In this new year of 2021, as a member of FOW for 37 years, 15 years of those being spent as a board member and 6 of those years as president; I find myself reflecting on the past, Newport’s maritime heritage and those that came before us.
In December, the waterfront community, the city and especially FOW were saddened with the sudden passing of Newport’s Harbor Master Tim Mills. Tim’s roots with FOW go back to the early days when as a teenager he would ferry Mary Ferrazzoli and her sister Theresa Salter around Newport Harbor to inspect the waterfront. Tim told me that he didn’t have a car, but he could always find a boat to get Mary out on the water. The entire seafaring community owes much gratitude to Tim for his advocacy for Newport’s Maritime Center, a waterfront treasure. Tim will be missed by many.
At the end of December, we also lost Inez Bliven at age 97 who was one of FOW’s early members; she helped with the original research on the public rights of way. Growing up on Bliven Place, Inez knew all the wharves along Thames Street; her knowledge and love of the waterfront was an inspiration to us all. Past FOW President Dave Wixted remembers Inez as ‘one of the faithful members and supporters of Mary’s cadres.’
During the pandemic, I have given thought to my own status as a ‘naturalized’ Newporter and the future of Newport’s waterfront with an essay that appears in the 2021 Newport City Guide.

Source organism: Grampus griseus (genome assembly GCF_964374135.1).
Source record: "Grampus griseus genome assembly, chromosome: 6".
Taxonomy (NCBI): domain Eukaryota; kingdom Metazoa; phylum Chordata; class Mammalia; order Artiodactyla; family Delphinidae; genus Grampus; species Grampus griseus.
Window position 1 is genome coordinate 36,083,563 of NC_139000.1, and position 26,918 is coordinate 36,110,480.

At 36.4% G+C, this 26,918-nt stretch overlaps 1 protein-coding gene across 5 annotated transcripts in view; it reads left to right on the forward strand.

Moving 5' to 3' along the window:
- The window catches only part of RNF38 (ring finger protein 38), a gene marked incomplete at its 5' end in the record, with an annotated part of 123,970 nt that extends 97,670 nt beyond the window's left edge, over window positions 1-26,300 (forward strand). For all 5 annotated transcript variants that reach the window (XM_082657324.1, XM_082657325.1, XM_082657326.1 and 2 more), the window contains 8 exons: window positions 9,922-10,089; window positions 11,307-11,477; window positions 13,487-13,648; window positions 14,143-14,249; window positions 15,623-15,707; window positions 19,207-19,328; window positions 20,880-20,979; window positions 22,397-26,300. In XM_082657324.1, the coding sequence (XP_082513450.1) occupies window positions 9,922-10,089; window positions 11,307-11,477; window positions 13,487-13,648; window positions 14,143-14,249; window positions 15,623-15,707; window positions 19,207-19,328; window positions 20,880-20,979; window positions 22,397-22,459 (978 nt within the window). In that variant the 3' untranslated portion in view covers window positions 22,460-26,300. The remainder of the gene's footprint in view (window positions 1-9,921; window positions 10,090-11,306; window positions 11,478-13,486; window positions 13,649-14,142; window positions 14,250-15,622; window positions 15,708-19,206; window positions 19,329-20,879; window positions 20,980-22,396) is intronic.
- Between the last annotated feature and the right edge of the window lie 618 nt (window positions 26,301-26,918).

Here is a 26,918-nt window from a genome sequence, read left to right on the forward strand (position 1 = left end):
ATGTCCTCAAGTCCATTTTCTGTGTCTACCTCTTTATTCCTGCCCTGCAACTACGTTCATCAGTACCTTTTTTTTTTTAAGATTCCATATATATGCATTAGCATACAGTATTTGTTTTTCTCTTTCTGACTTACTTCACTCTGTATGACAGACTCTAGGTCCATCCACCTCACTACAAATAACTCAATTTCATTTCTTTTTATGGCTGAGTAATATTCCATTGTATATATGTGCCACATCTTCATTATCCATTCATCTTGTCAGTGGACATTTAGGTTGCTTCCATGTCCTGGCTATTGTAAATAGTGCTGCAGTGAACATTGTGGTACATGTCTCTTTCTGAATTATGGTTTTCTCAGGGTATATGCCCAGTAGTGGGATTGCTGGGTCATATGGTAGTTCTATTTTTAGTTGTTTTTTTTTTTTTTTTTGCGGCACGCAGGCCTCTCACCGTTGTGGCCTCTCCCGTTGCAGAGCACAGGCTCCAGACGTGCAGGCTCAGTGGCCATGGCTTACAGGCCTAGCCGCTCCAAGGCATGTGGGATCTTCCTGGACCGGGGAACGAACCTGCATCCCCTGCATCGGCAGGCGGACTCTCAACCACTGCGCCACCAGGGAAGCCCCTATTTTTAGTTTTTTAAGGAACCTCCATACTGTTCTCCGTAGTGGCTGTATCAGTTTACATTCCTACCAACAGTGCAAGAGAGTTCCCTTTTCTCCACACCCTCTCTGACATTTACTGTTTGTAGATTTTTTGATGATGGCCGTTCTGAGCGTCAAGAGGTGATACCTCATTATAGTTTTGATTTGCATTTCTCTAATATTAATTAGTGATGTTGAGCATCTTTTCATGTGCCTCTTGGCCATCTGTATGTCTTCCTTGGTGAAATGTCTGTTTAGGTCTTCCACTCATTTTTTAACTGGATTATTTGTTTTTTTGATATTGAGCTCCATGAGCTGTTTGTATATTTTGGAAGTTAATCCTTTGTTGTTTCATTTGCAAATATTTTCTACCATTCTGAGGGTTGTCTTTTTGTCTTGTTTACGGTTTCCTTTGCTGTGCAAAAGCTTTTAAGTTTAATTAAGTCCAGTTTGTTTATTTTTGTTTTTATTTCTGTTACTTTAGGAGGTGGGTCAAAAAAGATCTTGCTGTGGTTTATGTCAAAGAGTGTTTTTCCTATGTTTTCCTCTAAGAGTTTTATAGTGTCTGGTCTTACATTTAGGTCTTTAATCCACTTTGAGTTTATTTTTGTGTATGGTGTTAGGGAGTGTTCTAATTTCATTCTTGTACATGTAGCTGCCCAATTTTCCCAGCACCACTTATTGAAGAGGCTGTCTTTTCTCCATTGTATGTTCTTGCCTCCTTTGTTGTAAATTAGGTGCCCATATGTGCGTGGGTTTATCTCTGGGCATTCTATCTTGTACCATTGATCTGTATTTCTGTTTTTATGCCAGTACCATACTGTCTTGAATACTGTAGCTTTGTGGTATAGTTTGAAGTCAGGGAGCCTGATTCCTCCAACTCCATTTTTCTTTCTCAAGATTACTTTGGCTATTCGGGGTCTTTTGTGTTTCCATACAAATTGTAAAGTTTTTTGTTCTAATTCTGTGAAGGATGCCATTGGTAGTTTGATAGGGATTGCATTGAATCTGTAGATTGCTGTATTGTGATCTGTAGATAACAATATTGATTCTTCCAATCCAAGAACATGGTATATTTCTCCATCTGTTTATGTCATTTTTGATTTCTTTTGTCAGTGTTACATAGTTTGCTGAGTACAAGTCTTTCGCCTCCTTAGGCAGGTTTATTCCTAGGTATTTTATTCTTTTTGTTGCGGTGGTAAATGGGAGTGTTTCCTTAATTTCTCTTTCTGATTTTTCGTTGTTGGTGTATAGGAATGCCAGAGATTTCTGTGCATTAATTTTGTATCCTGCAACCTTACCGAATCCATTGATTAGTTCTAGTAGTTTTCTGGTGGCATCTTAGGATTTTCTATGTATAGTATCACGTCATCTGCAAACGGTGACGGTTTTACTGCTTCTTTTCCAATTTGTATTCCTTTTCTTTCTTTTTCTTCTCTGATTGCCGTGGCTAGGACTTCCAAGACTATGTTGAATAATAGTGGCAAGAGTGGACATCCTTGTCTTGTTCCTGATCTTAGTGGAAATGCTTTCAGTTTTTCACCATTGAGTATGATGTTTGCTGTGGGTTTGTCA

Johanna Vietry. President
Friends of the Waterfront
Written By Johanna Vietry
Essay below appears in the 2021 City Guide of Newport Life
Forty years ago I arrived upon Newport’s shores — not by boat, ironically, but indirectly via the New York Yacht Club. In the summer of 1980, the renowned marine photographer Stanley Rosenfeld presented me with the opportunity to work as his photographic assistant during the America’s Cup trials. It was an offer that combined both my love of sailing and my vocation — photography. Rosenfeld’s family had photographed the races for the NYYC since the Morgans and Vanderbilts competed. As a young photographer from Indiana, I could not let this chance pass me by.
As fate would have it, during this stint I met Chuck Vietry, a fourth-generation Newporter who was an avid surfer, shore fisherman and lover of anything that involved the ocean or historic Newport. Two years later, we were married on the beach at Castle Hill. As they say, “the rest is history.”
There is nothing more historic in all of Newport than its waterfront, and there is nowhere in Newport that reminds me more of my late husband’s spiritual attachment to the ocean than the pollinator garden at Mary Ferrazzoli Park. As I tend this garden on Long Wharf and marvel at the harbor there, I am forever reminded of the love he felt for his hometown and his fervent desire that waterfronts such as these remain accessible.
This small park is where America’s first president disembarked in the late 1700s and, more than 200 years later, it was named for the founder of Friends of the Waterfront. When developers threatened to convert public access to private access in the late 1980s, Mary Ferrazzoli was a real hero, preserving the public’s access to these colonial pathways, as ensured by the Rhode Island Royal Charter of 1663.